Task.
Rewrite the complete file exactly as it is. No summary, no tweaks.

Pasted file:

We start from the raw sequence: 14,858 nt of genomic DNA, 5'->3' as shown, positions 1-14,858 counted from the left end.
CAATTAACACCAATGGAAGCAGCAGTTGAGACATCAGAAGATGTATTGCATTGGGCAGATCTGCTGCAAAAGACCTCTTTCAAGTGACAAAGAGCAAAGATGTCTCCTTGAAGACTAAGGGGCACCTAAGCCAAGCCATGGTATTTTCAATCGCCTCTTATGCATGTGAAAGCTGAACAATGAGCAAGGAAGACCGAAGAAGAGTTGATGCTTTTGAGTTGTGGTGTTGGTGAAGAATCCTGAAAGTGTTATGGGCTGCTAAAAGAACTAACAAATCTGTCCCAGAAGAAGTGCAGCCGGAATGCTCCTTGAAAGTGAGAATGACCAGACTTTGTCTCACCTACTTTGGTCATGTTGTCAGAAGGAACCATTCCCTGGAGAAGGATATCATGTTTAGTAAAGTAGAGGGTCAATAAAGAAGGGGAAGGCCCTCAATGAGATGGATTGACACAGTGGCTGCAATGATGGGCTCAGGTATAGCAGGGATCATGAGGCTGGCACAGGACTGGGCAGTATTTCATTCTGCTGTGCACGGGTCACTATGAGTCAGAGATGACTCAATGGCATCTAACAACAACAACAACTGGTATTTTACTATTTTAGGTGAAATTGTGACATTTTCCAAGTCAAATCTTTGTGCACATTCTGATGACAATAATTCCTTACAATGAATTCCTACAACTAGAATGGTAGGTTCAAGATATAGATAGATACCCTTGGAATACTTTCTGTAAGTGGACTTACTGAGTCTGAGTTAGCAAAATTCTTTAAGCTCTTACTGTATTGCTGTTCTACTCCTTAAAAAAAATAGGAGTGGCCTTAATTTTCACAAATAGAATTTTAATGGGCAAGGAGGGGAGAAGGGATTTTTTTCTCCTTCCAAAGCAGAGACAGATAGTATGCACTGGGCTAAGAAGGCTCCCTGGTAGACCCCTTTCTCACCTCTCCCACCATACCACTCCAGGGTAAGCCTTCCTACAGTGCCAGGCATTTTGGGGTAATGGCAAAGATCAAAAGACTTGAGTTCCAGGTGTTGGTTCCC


We start from the raw sequence: 14,858 nt of genomic DNA, 5'->3' as shown, positions 1-14,858 counted from the left end.
CAATTAACACCAATGGAAGCAGCAGTTGAGACATCAGAAGATGTATTGCATTGGGCAGATCTGCTGCAAAAGACCTCTTTCAAGTGACAAAGAGCAAAGATGTCTCCTTGAAGACTAAGGGGCACCTAAGCCAAGCCATGGTATTTTCAATCGCCTCTTATGCATGTGAAAGCTGAACAATGAGCAAGGAAGACCGAAGAAGAGTTGATGCTTTTGAGTTGTGGTGTTGGTGAAGAATCCTGAAAGTGTTATGGGCTGCTAAAAGAACTAACAAATCTGTCCCAGAAGAAGTGCAGCCGGAATGCTCCTTGAAAGTGAGAATGACCAGACTTTGTCTCACCTACTTTGGTCATGTTGTCAGAAGGAACCATTCCCTGGAGAAGGATATCATGTTTAGTAAAGTAGAGGGTCAATAAAGAAGGGGAAGGCCCTCAATGAGATGGATTGACACAGTGGCTGCAATGATGGGCTCAGGTATAGCAGGGATCATGAGGCTGGCACAGGACTGGGCAGTATTTCATTCTGCTGTGCACGGGTCACTATGAGTCAGAGATGACTCAATGGCATCTAACAACAACAACAACTGGTATTTTACTATTTTAGGTGAAATTGTGACATTTTCCAAGTCAAATCTTTGTGCACATTCTGATGACAATAATTCCTTACAATGAATTCCTACAACTAGAATGGTAGGTTCAAGATATAGATAGATACCCTTGGAATACTTTCTGTAAGTGGACTTACTGAGTCTGAGTTAGCAAAATTCTTTAAGCTCTTACTGTATTGCTGTTCTACTCCTTAAAAAAAATAGGAGTGGCCTTAATTTTCACAAATAGAATTTTAATGGGCAAGGAGGGGAGAAGGGATTTTTTTCTCCTTCCAAAGCAGAGACAGATAGTATGCACTGGGCTAAGAAGGCTCCCTGGTAGACCCCTTTCTCACCTCTCCCACCATACCACTCCAGGGTAAGCCTTCCTACAGTGCCAGGCATTTTGGGGTAATGGCAAAGATCAAAAGACTTGAGTTCCAGGTGTTGGTTCCC